Top stories: Cancer’s ‘good fat,’ predicting earthquakes, and rapid climate change

(Left to Right): COURTESY OF LUCA CARTURAN/UNIVERSITY OF PADOVA; BEN SALTER/FLICKR/CREATIVE COMMONS; F-BBVA CELL BIOLOGY PROGRAM OF THE SPANISH NATIONAL CANCER RESEARCH CENTER (CNIO), MADRID, SPAIN

Top stories: Cancer’s 'good fat,' predicting earthquakes, and rapid climate change

David is the Online News Editor of Science.

Report: Climate changing more rapidly than at any point on record

A new look at the “vital signs” of Earth’s climate reveals a stark picture of declining health. As global temperatures rise, so do sea level and the amount of heat trapped in the ocean’s upper layers. Meanwhile, mountain glaciers and Arctic sea ice are melting away beneath an atmosphere where concentrations of three key planet-warming greenhouse gases continue to rise.

Sexual harassment is common in scientific fieldwork

Universities and other workplaces have codes of conduct guarding against sexual harassment. But what about the more casual venue of scientific fieldwork—which is also a workplace? A new survey finds that sexual harassment and assaults occur frequently in the field, with little consequence for the perpetrators or explicit prohibitions against such conduct. The study reveals that the primary targets were young women who were harassed, assaulted, and even raped by people who were usually senior to them in rank, although men also reported harassment.

'Bad fat' may be good for cancer patients

Obesity researchers have been studying ways to turn the body’s energy-storing “bad fat” into energy-burning “good fat.” Now, scientists are reporting that the flip side of that approach could address a huge killer of cancer patients—the muscle wasting, emaciation, and frailty known as cachexia, which kills 30% to 80% of people in the advanced stages of cancer.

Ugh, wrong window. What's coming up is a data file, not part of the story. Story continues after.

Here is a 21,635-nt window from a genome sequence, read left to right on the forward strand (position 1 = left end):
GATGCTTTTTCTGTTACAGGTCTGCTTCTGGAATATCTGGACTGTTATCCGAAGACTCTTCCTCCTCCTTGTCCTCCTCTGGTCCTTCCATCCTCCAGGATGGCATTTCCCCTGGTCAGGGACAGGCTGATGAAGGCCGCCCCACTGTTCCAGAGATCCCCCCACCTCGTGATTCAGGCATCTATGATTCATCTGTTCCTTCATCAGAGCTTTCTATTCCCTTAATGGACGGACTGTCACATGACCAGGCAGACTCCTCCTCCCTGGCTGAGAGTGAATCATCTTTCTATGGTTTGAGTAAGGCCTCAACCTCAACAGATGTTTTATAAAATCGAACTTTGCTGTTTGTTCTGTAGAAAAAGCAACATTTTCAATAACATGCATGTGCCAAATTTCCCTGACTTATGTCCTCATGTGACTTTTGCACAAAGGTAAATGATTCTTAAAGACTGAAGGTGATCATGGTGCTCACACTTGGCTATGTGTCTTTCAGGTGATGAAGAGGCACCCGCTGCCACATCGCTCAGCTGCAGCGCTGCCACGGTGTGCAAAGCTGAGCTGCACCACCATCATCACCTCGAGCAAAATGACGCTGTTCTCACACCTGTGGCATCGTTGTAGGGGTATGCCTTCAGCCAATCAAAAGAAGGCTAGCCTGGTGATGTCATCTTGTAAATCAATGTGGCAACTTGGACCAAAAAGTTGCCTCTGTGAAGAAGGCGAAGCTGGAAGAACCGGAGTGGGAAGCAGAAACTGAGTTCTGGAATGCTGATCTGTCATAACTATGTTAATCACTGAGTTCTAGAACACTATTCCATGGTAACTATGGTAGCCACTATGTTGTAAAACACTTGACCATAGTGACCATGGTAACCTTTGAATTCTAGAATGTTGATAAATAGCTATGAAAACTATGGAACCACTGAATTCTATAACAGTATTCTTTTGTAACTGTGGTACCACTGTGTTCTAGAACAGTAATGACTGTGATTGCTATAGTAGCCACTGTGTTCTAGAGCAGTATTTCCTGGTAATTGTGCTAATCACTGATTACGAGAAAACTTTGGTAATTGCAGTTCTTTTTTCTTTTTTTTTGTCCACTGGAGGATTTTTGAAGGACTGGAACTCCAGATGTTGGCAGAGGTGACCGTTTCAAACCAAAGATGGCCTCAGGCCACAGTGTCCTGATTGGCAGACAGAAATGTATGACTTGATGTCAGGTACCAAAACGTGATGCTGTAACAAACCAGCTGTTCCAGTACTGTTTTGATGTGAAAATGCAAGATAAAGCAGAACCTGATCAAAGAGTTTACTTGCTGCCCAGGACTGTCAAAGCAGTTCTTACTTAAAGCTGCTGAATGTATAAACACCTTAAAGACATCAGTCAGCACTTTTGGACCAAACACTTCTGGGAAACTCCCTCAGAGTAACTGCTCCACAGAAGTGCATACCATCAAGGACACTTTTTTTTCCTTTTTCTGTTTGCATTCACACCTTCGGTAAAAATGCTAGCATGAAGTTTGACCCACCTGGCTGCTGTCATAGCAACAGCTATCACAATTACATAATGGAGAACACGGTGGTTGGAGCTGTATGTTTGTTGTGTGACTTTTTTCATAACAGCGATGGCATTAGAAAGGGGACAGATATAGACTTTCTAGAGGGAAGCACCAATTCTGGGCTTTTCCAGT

New map fingers future hot spots for U.S. earthquakes

U.S. Geological Survey scientists have released the most recent earthquake hazard assessments for the country. Although the picture hasn’t changed much on a national scale since the last report in 2008, the devil is in the details, the report’s authors say—and some areas in the country are now considered to be at higher risk for powerful quakes than once thought.

Want a grant? First review someone else's proposal

After 32 years as a program officer at the National Science Foundation (NSF), George Hazelrigg knows the rules governing peer review, especially the one that says a researcher can’t be both an applicant and a reviewer in the same funding competition. Last year, however, he got permission to throw the rules out the window. His experiment, aimed at easing the strain on NSF staff and reviewers produced by a burgeoning number of proposals and declining success rates, not only allowed applicants to serve as reviewers, but it also required them to assess seven competing proposals in exchange for having their own application reviewed.

Posted in Scientific Community